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‘Hustler nation’: A Kenyan cultural crisis? 

Jomo Kenyatta’s ‘Harambee’ movement in 1963 sought to unite the then newly formed Kenyan Republic, assembling from smouldering ashes a sense of cooperation and kinship. Through the implementation of collective fundraising efforts, it cultivated a solidarity amongst the divided tribes – fostering a Kenyan identity built on fraternity and mutual achievement. A concept derived from the African cultural tendency to favour one’s community over oneself, culminating in the ancient African philosophy, Ubuntu – taken from a Bantu word meaning the act of showing ‘humanity to others’. 

The practice of ‘Ubuntu’ is a commonality shared throughout Africa. Despite the rich diversity within the continent there lies a joint understanding in the importance of a common humanity. A common humanity communicated by means of the most subtle gestures, like sharing crops with one’s neighbours or welcoming a stranger with a steaming hot cup of tea. This is certainly what I am told is the norm in my mother’s place of origin. As a begrudging child, learning to share my toys, my mother would enlighten me with the same knowledge bestowed upon her by her mother. That it is of the most importance to share everything and anything all the time, regardless of how much one has – using the example of splitting a grasshopper’s head to share amongst friends. 

However, recently it seems as if Kenyan attitudes to the collective have changed. The incumbent President, William Ruto, has introduced the Western concept of ‘hustler culture’, akin to that which can be found in TikTok rabbit-holes and on the profiles of Instagram ‘micro-influencers’. As one Gerard Irick of the Urban Dictionary rightly puts it, aspiring to be “someone who uses their skill, talents, or instincts to make a quick buck”. This is epitomised in the characterisation of his political party, the United Democratic Alliance, which communicates the slogan “Kazi Ni Kazi” or “A job is a job; All hustles matter”.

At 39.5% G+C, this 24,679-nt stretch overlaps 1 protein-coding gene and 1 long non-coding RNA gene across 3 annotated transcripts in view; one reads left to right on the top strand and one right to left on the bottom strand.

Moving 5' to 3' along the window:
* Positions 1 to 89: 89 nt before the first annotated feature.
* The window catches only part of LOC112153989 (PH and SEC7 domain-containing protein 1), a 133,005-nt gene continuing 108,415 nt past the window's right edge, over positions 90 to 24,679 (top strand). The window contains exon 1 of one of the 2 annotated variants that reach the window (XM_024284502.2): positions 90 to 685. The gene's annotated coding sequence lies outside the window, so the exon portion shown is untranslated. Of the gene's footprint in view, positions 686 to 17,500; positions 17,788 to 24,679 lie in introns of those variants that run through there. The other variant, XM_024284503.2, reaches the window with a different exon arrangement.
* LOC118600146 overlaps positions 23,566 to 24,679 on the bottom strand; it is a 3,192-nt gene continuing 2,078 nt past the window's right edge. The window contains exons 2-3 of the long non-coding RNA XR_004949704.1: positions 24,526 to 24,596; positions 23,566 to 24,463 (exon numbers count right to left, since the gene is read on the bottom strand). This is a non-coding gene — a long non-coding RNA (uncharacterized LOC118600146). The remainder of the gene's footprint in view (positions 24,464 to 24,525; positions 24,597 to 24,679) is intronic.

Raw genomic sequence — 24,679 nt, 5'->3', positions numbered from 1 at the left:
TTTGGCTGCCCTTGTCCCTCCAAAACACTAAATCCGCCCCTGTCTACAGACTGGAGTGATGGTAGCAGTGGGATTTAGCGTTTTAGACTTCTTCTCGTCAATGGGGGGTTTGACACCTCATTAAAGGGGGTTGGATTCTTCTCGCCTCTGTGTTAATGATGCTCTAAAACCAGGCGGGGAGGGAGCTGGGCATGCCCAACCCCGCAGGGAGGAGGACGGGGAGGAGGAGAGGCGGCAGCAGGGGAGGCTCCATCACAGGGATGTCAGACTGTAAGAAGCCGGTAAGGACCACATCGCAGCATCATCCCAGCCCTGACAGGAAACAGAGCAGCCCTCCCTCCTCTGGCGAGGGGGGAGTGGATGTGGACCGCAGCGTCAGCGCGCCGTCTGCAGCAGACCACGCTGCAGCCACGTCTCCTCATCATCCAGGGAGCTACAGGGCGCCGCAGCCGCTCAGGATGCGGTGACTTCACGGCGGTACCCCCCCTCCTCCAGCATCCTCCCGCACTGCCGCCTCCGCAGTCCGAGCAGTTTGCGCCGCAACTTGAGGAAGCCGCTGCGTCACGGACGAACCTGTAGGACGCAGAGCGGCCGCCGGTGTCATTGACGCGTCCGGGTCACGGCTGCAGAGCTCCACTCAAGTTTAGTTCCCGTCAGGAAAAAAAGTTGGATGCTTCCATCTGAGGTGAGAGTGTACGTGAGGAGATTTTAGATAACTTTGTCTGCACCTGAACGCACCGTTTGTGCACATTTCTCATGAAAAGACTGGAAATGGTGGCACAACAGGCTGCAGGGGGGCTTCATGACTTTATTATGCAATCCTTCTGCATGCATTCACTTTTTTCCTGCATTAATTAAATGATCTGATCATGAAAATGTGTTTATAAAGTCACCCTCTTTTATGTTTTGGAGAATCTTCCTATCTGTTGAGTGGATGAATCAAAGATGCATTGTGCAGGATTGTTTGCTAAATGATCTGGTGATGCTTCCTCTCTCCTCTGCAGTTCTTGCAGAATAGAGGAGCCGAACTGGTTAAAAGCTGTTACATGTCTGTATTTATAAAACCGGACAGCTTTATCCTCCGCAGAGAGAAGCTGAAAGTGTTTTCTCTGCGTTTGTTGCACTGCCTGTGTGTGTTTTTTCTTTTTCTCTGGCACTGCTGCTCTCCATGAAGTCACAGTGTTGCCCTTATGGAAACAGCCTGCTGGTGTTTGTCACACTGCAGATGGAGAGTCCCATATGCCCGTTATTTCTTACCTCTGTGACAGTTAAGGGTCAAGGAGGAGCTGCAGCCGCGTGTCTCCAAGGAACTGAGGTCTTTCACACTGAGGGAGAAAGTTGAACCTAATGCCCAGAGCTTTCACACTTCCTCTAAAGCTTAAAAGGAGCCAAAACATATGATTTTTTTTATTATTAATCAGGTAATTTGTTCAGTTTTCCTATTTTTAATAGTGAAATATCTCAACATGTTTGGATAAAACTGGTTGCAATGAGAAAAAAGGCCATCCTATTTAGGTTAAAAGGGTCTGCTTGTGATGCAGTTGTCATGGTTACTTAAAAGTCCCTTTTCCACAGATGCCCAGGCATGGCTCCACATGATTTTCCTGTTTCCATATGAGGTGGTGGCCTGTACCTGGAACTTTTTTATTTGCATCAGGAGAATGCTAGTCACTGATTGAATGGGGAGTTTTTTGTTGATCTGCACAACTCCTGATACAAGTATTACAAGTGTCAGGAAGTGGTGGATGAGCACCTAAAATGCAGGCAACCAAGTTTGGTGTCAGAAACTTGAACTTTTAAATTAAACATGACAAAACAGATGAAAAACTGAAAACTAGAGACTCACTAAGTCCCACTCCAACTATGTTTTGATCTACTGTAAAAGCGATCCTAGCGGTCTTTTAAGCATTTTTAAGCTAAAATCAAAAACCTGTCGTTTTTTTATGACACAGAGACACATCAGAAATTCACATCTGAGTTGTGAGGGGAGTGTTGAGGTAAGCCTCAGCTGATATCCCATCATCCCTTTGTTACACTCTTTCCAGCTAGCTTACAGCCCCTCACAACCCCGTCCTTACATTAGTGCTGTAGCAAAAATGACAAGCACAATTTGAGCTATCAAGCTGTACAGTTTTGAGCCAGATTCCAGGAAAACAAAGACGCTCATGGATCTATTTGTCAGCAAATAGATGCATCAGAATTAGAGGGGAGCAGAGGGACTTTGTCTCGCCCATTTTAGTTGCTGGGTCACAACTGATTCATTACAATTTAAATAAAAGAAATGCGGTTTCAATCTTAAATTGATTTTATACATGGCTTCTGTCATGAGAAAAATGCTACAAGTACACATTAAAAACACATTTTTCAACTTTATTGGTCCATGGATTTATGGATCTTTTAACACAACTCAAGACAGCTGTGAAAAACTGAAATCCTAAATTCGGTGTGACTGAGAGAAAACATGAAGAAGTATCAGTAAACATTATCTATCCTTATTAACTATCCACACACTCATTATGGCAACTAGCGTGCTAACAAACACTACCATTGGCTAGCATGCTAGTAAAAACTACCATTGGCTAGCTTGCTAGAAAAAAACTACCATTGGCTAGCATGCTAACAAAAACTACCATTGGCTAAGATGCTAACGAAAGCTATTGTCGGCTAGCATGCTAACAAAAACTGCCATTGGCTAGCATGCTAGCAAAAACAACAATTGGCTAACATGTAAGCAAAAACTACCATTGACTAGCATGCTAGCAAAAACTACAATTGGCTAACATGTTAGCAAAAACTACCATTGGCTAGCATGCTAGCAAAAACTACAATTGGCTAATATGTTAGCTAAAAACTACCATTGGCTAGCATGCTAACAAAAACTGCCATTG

A self-proclaimed hustler, Ruto’s rise to fame saw a ‘rags to riches’ transformation in which he rose from his position selling chickens at the roadside to his ascension to the Presidency. He claims that this course of action allows the greatest way to rejuvenate young Kenyans, inspiring a generation to work hard to achieve their aspirations and likening his belief to the famed ‘American Dream.’ 

This connection with the West extends closer to home. Ruto’s apparent doctrine of ‘grafting’ as hard as one can poses an interesting synergy with the rhetoric of Thatcher’s neoliberal economic policy and dissident approach to society. She even claimed the latter not to exist, stating: “there is no such thing as society. There are individual men and women and there are families.” Maintaining the primary objective of ensuring one’s own (nuclear) family the support they desire over the needs of the collective, a distinct contrast to Ubuntu